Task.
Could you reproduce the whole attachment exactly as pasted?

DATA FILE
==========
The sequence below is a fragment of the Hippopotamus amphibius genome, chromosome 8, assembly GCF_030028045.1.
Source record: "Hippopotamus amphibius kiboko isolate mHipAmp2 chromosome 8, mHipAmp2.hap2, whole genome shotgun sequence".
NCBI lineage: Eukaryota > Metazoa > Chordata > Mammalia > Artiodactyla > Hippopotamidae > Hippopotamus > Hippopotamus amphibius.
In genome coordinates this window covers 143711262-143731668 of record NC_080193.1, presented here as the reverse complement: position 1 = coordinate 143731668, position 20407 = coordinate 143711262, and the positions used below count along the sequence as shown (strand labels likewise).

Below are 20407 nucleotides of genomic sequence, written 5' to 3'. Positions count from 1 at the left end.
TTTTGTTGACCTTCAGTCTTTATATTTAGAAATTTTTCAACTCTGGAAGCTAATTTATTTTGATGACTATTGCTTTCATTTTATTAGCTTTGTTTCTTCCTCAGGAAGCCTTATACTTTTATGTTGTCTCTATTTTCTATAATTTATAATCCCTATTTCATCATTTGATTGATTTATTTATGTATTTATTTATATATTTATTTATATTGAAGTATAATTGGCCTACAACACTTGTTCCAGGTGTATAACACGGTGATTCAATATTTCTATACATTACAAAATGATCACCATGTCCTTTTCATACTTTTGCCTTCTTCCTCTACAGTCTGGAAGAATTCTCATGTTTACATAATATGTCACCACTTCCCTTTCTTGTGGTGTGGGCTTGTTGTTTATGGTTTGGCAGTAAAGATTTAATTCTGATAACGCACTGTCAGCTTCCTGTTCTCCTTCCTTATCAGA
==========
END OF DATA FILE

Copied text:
The sequence below is a fragment of the Hippopotamus amphibius genome, chromosome 8, assembly GCF_030028045.1.
Source record: "Hippopotamus amphibius kiboko isolate mHipAmp2 chromosome 8, mHipAmp2.hap2, whole genome shotgun sequence".
NCBI lineage: Eukaryota > Metazoa > Chordata > Mammalia > Artiodactyla > Hippopotamidae > Hippopotamus > Hippopotamus amphibius.
In genome coordinates this window covers 143711262-143731668 of record NC_080193.1, presented here as the reverse complement: position 1 = coordinate 143731668, position 20407 = coordinate 143711262, and the positions used below count along the sequence as shown (strand labels likewise).

Below are 20407 nucleotides of genomic sequence, written 5' to 3'. Positions count from 1 at the left end.
TTTTGTTGACCTTCAGTCTTTATATTTAGAAATTTTTCAACTCTGGAAGCTAATTTATTTTGATGACTATTGCTTTCATTTTATTAGCTTTGTTTCTTCCTCAGGAAGCCTTATACTTTTATGTTGTCTCTATTTTCTATAATTTATAATCCCTATTTCATCATTTGATTGATTTATTTATGTATTTATTTATATATTTATTTATATTGAAGTATAATTGGCCTACAACACTTGTTCCAGGTGTATAACACGGTGATTCAATATTTCTATACATTACAAAATGATCACCATGTCCTTTTCATACTTTTGCCTTCTTCCTCTACAGTCTGGAAGAATTCTCATGTTTACATAATATGTCACCACTTCCCTTTCTTGTGGTGTGGGCTTGTTGTTTATGGTTTGGCAGTAAAGATTTAATTCTGATAACGCACTGTCAGCTTCCTGTTCTCCTTCCTTATCAGA